551 F.2d 589
20 Fair Empl.Prac.Cas. 1160,
13 Empl. Prac. Dec. P 11,555
Robert C. HEMPHILL, Jr., Appellant,
G. Kemp MELTON, Sheriff of Kanawha County, Appellee.
United States Court of Appeals,
Argued Feb. 18, 1977.
Decided March 14, 1977.
Joyce R. Branda The Legal Services Clinic and Steven D. Frenkil, Third Year Law Student (Michael S. Elder and Michael A. Millemann, Baltimore, Md., The Legal Services Clinic, on brief), for appellant.
Frederic J. George, Asst. Atty. Gen., Charleston, W.Va. (Chauncey H. Browning, Jr., Atty. Gen., Charleston W.Va., on brief), for appellee.
Before WINTER and BUTZNER, Circuit Judges, and GLEN M. WILLIAMS, District Judge for the Western District of Virginia, sitting by designation.
Robert C. Hemphill, Jr., initiated this civil action in the federal district court by requesting a temporary restraining order to prevent the sheriff of Kanawha County, West Virginia, from hiring any more deputies until the percentage of nonminority-race deputies on his staff was proportionate to the racial mixture of the general population. The district court did not require a response from the defendant sheriff, but referred Hemphill's petition to a magistrate to recommend whether Hemphill's request to proceed in forma pauperis should be granted. Upon the receipt of an unfavorable recommendation from the magistrate, the court dismissed the case for failure to state a claim for which relief could be granted and refused Hemphill permission to appeal in forma pauperis.
Liberal interpretation of Hemphill's very sketchy pro se complaint suggests that he is alleging that he has been denied employment as a deputy because the county's testing-certification procedure for deputy position applicants discriminates against minority-race applicants.* His only allegation in support of this claim of discrimination is that the racial make-up of the present staff of deputies does not reflect that of the general population. Although racially disproportionate impact may not alone be sufficient to invalidate testing procedures on equal protection and due process grounds, allegation of such impact may well state a cause of action under Title VII of the Civil Rights Act of 1964. See Washington v. Davis, 426 U.S. 229, 238-48, 96 S.Ct. 2040, 48 L.Ed.2d 597 (1976). Thus, it cannot be said that Hemphill's petition indicated that he could prove no circumstances which would entitle him to relief on his claim. See Haines v. Kerner, 404 U.S. 519, 92 S.Ct. 594, 30 L.Ed.2d 652 (1972). On remand, the district court should permit the defendant to respond to Hemphill's petition and allow Hemphill to clarify his complaint if the court deems such clarification appropriate under Fed.R.Civ.P. 15.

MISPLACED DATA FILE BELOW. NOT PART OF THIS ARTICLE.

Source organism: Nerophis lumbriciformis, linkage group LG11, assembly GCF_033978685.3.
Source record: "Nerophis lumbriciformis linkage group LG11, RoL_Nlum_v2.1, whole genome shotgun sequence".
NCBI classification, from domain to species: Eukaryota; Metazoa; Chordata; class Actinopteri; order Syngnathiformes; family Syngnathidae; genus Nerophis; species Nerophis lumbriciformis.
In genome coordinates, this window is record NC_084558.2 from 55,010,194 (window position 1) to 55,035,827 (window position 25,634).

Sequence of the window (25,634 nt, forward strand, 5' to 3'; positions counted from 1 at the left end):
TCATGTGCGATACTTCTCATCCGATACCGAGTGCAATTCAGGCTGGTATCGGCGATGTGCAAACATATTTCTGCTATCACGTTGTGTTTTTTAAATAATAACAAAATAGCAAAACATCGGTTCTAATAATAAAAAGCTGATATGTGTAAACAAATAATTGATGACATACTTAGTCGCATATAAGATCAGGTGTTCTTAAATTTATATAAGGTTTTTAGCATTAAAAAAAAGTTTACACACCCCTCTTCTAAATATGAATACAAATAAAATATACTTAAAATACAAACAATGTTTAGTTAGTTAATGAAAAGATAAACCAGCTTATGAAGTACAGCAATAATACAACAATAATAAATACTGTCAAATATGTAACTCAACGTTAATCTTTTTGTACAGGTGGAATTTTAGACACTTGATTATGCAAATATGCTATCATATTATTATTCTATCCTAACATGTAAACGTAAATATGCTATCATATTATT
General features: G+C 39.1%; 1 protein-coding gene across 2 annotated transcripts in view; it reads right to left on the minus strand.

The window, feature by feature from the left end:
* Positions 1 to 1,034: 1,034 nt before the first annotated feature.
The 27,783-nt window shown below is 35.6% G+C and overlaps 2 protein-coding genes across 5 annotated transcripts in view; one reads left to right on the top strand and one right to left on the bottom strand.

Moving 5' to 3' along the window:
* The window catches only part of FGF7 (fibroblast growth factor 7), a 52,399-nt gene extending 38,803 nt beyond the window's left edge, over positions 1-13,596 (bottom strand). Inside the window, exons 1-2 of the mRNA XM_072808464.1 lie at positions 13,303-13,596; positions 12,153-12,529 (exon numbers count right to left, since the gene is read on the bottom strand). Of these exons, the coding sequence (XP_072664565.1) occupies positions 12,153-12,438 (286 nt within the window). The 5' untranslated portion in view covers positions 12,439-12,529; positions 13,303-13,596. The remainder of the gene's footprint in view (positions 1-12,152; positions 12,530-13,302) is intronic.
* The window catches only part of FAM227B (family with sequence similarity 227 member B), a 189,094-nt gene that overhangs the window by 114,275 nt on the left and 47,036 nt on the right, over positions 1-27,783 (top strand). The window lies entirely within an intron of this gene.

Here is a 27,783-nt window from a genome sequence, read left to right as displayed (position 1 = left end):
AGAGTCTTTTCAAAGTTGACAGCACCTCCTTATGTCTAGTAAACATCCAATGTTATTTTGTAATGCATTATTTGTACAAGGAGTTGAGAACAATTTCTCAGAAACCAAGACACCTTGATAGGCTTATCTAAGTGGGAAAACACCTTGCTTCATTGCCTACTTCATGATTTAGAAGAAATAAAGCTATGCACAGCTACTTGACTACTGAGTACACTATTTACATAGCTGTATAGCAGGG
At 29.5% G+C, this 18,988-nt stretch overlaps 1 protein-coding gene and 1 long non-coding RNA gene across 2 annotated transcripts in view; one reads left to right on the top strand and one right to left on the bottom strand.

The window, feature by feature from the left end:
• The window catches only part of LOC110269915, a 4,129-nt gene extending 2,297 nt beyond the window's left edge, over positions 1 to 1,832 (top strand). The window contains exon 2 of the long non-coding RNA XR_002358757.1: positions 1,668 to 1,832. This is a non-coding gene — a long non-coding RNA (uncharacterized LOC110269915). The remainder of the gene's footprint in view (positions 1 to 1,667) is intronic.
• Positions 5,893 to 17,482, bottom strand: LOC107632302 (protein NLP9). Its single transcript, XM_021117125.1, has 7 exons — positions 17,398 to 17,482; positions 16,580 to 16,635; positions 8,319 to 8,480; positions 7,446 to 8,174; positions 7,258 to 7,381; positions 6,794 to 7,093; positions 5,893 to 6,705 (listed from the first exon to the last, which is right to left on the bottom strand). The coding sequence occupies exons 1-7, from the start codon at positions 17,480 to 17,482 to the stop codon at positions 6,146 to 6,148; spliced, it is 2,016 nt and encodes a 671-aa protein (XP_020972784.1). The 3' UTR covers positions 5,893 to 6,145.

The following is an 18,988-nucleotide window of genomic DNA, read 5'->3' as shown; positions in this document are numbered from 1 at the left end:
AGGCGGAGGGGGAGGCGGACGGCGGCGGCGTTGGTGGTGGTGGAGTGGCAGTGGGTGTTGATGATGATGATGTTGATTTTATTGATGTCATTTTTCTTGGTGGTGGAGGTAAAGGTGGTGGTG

Inasmuch as the law concerning referrals to magistrates was amended after the district court entered its judgment, we find it unnecessary to consider Hemphill's complaint that the court did not comply with the statute in effect at the time it referred this case to a magistrate. On remand, referral will be governed by 28 U.S.C. § 636, as amended by Act of Oct. 21, 1976, Pub.L.No. 94-577, 90 Stat. 2729. The amended section requires that the parties must be furnished copies of the magistrates report and afforded an opportunity to file objections.
Accordingly, leave to appeal in forma pauperis is granted; the judgment of the district court is vacated, and the case remanded for further proceedings.
The hiring of deputy sheriffs has been governed by statute in West Virginia since 1971. In each county with a population of more than 25,000, a civil service commission periodically conducts competitive examinations. Whenever the sheriff has a prospective vacancy, he notifies the commission which gives him the names of three individuals who received the best scores on the examinations during the three years prior to the date that the vacancy is to be filled. The sheriff fills the vacancy from the names given to him by the commission, although in some instances he may obtain additional names if one or more of the original three must be disqualified. W.Va.Code § 7-14-11
Hemphill alleged that he, and other black applicants, scored among the top one-half of those taking the examination. He has not claimed to have been among the top three applicants.